Being a huge wine lover, for the past 6 months I have felt pretty much like the luckiest girl in the world.
Not only have I met a super lovely guy but it also turns out that this person shares a wine company with his brother and as a consequence there is always an abundance of wine at our house.
The fun part is teaming up the wine with food for lunch “and” dinner. We’ve shared many an afternoon going to the local farm shop and selecting different cuts of meat to try with various wines or ordering meals from chefs to cook at home pretending we are in a restaurant… until it comes to the washing up! At which stage my amazing boyfriend becomes Onslow from Keeping up Appearances so I have to adopt the role of Mrs Hinch.
Anyway, with Easter coming up I thought I’d share what I’ve learnt regarding pairing wines with the traditional lamb that is devoured on Easter Sunday… of course after the kids have consumed vast amounts of chocolate!
If you’re planning on serving something pink, like a rack or cannon of lamb, try a Pinot noir. There are a variety to choose from depending on how much you want to spend: For £11.95 you can get the Chilean Gran Reserva; mid-range at £20.95 try the Pioneer Block Doctors Creek from Marlborough; high end and the height of absolute orgasmic top of the range luxury go for a Gevrey Chambertin at a mere £58 a bottle – although trust me when the latter is served, I happily do the washing and drying up without even a murmur!!
Alternatively if you’re having a classic leg of lamb with mint sauce and all the trimmings, I personally love a good Bordeaux. For high end beautifulness try the Chateau Batailley at £57 a bottle but equally the Chateau Lestrille Capmartin at £15.95 is not the be sniffed at.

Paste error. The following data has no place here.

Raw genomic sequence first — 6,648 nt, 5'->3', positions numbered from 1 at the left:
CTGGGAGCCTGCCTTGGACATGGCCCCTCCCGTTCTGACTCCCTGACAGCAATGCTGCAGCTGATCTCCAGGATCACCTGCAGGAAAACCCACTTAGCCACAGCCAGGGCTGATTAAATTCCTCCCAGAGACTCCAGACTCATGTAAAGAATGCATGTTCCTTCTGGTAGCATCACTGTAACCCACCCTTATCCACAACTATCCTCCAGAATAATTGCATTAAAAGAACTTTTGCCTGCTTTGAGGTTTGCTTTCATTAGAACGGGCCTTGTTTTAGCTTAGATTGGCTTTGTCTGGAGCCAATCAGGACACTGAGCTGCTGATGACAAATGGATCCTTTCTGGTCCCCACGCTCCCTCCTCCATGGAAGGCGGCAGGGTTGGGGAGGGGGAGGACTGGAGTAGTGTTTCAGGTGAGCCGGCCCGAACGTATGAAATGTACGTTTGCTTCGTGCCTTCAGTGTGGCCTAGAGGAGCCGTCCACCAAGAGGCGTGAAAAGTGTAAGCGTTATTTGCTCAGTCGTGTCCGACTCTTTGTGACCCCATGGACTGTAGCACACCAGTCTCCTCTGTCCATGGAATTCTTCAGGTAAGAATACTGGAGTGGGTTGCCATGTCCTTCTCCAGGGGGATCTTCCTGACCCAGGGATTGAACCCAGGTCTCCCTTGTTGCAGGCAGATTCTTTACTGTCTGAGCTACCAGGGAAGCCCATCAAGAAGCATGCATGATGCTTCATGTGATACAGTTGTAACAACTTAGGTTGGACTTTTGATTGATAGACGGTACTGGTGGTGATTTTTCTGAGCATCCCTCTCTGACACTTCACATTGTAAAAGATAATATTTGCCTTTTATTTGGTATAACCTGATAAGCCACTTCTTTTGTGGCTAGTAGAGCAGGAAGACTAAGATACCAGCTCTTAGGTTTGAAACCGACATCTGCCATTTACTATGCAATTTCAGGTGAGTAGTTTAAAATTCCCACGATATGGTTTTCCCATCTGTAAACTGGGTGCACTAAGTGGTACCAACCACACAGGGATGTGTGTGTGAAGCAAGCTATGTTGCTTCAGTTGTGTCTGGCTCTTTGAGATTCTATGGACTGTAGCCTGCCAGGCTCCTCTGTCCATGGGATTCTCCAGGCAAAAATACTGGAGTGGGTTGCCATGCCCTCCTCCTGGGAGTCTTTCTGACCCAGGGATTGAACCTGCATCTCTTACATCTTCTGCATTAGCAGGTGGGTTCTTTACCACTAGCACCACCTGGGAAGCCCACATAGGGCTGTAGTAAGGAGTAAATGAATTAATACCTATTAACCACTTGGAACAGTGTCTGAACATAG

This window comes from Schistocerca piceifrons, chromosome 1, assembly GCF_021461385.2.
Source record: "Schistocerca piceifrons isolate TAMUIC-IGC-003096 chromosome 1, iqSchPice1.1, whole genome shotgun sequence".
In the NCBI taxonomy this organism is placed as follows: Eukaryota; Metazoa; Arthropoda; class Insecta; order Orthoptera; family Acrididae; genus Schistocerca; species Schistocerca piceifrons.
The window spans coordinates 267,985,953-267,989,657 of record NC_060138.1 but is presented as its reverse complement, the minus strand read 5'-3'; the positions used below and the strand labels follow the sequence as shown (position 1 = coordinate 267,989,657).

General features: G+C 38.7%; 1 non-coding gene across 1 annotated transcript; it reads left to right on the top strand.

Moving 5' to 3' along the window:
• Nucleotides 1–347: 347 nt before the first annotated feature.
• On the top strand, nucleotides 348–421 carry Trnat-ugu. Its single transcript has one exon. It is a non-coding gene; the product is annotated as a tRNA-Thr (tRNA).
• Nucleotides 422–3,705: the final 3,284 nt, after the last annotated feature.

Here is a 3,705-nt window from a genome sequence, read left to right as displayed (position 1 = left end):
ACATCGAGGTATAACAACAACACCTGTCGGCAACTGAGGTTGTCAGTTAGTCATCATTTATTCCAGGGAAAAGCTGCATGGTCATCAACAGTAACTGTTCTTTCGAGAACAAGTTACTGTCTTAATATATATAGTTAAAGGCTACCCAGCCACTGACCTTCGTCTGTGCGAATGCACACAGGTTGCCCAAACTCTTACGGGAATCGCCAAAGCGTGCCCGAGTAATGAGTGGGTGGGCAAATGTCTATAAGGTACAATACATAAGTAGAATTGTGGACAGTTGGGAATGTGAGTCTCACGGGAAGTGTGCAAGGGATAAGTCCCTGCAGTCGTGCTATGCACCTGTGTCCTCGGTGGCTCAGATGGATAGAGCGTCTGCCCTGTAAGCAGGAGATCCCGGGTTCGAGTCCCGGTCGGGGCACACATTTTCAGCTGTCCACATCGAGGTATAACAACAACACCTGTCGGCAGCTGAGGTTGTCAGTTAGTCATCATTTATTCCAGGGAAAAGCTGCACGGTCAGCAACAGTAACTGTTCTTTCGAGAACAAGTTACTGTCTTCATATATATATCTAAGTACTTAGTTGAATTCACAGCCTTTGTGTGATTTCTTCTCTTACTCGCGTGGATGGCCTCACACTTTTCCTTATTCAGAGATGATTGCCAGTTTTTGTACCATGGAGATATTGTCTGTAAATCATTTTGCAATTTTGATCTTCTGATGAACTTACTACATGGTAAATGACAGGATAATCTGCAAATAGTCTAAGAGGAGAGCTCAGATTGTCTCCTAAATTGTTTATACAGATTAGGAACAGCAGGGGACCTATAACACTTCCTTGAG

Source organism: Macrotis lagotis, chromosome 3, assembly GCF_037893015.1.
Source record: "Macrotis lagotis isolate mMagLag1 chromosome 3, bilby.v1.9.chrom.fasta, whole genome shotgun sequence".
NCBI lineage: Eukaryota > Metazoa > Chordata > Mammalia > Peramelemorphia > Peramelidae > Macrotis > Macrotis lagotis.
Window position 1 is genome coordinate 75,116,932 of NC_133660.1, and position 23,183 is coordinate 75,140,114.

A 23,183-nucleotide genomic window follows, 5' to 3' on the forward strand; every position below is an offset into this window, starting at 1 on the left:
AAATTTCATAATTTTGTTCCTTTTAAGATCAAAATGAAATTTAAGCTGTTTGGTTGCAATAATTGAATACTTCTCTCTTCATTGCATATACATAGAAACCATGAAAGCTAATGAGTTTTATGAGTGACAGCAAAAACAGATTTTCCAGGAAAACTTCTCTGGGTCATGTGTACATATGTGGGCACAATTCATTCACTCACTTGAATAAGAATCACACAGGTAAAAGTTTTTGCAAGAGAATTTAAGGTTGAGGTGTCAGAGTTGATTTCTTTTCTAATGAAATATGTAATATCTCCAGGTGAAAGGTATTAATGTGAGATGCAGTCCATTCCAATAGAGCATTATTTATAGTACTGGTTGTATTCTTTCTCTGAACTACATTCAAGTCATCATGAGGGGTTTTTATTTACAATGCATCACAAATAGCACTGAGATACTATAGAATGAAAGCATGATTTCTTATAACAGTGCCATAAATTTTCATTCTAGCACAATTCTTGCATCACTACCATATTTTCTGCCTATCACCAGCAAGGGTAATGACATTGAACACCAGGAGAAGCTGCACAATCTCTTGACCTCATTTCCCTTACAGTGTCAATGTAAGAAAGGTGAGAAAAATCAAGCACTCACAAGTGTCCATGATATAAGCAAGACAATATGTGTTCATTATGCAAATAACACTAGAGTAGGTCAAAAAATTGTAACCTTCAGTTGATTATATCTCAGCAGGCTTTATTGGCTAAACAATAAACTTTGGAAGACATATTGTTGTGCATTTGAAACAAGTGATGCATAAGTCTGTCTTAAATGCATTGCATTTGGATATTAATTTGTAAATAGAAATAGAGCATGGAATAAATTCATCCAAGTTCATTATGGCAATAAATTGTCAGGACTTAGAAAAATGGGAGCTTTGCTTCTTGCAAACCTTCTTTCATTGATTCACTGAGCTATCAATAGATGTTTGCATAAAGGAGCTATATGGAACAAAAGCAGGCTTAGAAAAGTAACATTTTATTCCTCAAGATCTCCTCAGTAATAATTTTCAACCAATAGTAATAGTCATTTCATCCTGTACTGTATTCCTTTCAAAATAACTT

Most years I spend Easter with my Mum but because of lockdown, it simply will not be possible for 2021. If she were able to come over though, and appreciating she only likes white wine and rosè, I would be tempted to serve her with something a bit different such as the “Assyrtiko Thalassitis” from Santorini (£25 per bottle) or a glass of the palest pink rosè from Provence. Knowing my Mum she would love the “Cuvee Marie Christine”, at only £13.95.
Finally for all those pudding and chocolate lovers, there can be nothing better than finishing a meal with a bottle of “Coteaux du Layon” produced in the Loire Valley. This is priced at £11.95 and is best served iced cold. I even like to chill the glasses in the freezer for this special treat!
So those are my thoughts and recommendations for what I believe will work best for an Easter tipple.
Enjoy, keep safe, big love
PS As the nights get longer and evenings warmer, I truly cannot wait to sample some of the rosè wine on offer so will let you know my favourites as soon as I can get my sunglasses out…